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Day 45: Ouro Preto

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A big wheel in Minas. These Caterpillar dump trucks bring the earth to the surface, 150 tonnes at a time.
Michael Palin - BrazilAnd all the time I hear echoes of a conversation I had with Flick in her mountain cabin in the Serra do Cipó. The man who was the head of Vale before it was privatized was a man called Eliezer Batista. His son Eike became fabulously wealthy and now heads the EXB group, a big energy and mining conglomerate which owns, among many other things, the new port at Vitória and the projected pipeline through which the iron ore from Minas will be flushed. Eike Batista is now said to be the richest man in Brazil.

I'm not sure if our hosts at Vale are being deliberately evasive or just saving the best for last, but it is not until the afternoon that we are finally taken to see what we really came to see – an iron ore mine at work. It's another half-hour drive through slumbering countryside. Up and over the hills until we burst out onto the rim of a massive, gaping hole. Where there was once a mountain there is now a monstrous gash in the earth, thousands of metres across. It has been mined in concentric terraces. I count fifteen of them, tapering down to a murky white lake nearly 300 metres below me. Long-armed diggers, little more than Dinky Toys from up here, are at work, scraping away the rock and tipping it into equally tiny yellow dump trucks. The whole thing is timed to precision so that a digger is never left without a truck to fill. As the tiny trucks climb laboriously up towards us we can see that they are enormous. The wheels alone are three metres high and the driver's cab is a full six metres off the ground. And the load each one has hauled up from the depths is close to 150 tonnes.

The sliced mountain is rather beautiful. The revealed stone surfaces reflect every nuance of the changing light. From black to deep burgundy to terracotta, ochre, white and blue. The work may be little less than demolition of a landscape but the new landscape it has created is not without its own beauty.

I'm allowed up into the cab of one of the big Caterpillar dump trucks. I imagine the driver will be some macho redneck, but he's a quiet, rather slight young man called Dagmar. Once we're up there, over six metres above the people below, I feel as if I'm on the bridge of a ship. The cab is set to one side, with the offside wing mirror over two metres away. Air exhaust pipes mushroom out beside me. There are two computer screens in the cab, one controlling load levels and the other scanning for obstructions that it might be difficult to see from these Olympian heights. It all combines to create a sense of sublime detachment. I feel that Dagmar and I are in a world of our own, and not for the first time I curse my inability to master Portuguese. Like so many Brazilians I have met, he's absolutely dying to talk, I feel. And I'm dying to know what it's like driving one of the biggest trucks in the world.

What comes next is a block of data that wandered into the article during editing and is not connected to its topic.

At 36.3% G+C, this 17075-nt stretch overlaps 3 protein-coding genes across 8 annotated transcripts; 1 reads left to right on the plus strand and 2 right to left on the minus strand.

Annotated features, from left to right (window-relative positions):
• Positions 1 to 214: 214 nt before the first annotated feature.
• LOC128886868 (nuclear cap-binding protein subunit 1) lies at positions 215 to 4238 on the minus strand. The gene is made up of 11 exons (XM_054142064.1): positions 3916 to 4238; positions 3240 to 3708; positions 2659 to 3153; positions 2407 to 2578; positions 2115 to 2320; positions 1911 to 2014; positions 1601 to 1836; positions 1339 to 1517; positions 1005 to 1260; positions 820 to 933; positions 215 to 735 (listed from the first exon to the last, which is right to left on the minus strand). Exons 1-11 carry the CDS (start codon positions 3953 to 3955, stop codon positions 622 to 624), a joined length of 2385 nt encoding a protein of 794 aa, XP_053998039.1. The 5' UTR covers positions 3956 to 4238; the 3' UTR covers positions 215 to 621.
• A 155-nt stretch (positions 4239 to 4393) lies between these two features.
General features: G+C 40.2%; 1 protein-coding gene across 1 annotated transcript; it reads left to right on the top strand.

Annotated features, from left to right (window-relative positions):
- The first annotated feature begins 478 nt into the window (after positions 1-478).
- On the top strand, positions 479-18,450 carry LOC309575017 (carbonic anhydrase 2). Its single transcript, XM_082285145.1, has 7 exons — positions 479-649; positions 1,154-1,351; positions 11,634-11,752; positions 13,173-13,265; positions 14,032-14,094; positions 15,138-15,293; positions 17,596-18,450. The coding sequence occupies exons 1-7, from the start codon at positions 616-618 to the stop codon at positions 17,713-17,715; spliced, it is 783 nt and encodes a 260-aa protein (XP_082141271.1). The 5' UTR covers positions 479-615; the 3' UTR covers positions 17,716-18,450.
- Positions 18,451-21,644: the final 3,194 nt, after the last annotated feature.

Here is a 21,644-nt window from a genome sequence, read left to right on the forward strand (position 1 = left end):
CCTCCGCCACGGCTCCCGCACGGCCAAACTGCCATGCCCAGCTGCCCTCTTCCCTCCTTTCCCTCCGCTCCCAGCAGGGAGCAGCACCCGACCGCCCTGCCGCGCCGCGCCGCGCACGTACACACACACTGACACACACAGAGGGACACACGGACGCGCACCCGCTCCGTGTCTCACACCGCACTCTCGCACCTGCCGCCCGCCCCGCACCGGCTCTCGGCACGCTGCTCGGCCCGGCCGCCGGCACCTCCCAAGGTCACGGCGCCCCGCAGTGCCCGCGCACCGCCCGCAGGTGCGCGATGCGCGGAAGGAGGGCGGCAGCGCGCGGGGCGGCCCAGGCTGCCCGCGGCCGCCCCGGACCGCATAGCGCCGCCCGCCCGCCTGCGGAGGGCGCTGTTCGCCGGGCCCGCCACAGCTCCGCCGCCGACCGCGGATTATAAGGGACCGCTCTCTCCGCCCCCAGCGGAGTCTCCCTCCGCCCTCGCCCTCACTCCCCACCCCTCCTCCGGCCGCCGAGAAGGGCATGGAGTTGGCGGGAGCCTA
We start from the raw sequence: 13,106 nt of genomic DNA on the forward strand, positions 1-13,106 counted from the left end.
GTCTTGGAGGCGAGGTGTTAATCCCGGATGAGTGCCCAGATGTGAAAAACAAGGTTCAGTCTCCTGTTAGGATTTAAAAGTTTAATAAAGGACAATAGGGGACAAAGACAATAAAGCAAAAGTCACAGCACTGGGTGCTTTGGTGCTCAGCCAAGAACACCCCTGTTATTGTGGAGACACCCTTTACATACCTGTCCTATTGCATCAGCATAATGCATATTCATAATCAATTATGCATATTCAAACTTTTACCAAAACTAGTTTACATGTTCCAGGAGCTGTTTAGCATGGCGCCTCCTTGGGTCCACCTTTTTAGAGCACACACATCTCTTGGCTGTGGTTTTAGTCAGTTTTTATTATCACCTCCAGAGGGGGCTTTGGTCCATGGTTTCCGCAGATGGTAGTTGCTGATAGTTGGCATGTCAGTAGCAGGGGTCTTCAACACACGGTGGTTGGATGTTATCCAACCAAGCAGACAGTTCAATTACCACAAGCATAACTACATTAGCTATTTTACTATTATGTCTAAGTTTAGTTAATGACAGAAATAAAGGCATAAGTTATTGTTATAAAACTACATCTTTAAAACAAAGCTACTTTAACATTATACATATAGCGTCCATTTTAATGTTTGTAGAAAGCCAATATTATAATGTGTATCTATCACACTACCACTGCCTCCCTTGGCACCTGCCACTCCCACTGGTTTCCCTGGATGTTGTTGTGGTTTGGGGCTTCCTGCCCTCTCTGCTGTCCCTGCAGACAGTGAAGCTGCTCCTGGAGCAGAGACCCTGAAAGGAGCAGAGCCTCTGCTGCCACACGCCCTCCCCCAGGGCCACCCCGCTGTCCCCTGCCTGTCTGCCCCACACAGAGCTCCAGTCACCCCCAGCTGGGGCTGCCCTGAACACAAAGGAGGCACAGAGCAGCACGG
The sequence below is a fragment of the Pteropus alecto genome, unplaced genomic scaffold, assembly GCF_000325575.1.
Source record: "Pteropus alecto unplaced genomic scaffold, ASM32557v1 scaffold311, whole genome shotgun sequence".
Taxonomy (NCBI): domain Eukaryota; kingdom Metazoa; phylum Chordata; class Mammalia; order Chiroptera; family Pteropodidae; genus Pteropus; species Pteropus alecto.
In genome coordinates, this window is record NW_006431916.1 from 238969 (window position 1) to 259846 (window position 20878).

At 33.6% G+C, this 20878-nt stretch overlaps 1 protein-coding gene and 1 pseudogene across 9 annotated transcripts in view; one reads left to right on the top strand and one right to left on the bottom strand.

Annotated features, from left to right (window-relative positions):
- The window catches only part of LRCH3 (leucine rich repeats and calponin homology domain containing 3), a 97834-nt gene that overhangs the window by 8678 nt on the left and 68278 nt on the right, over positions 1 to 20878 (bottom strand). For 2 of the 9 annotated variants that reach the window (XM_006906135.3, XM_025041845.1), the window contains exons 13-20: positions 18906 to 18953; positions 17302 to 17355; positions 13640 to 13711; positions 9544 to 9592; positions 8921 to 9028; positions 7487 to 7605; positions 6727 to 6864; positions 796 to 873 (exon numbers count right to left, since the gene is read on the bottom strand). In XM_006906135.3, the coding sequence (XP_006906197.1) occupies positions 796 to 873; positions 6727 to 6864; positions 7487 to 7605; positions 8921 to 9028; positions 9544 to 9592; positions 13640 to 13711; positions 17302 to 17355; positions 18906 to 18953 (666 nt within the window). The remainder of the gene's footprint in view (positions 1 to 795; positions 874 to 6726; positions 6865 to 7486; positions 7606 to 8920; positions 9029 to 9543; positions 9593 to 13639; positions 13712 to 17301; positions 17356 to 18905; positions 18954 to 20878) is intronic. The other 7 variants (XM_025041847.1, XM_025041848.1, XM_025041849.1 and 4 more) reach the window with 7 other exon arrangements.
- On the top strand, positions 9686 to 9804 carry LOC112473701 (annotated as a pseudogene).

I get a short ride and Nigel, our cameraman, gets to join Dagmar right down into the bowels of the earth and back again. Then it's time to go. As we hand back our helmets and high-visibility jackets I notice a work gang in a long line up near the top of a gently sloping hill. I'm told they're landscaping what we in Sheffield used to call slag heaps, and which here they call 'tailings' – the huge amount of material rejected during the processing of iron ore. A little further down the hill and closer to us, a horse is quietly grazing on the newly laid turf. Our hosts at Vale have been helpful and attentive, but as we shake hands for the last time, beside the mountain they've half destroyed, I can't help wondering if the horse was put there just for us.
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  • Series: Brazil
  • Chapter: Day 45: Ouro Preto
  • Country/sea: Brazil
  • Place: Ouro Preto
  • Book page no: 188

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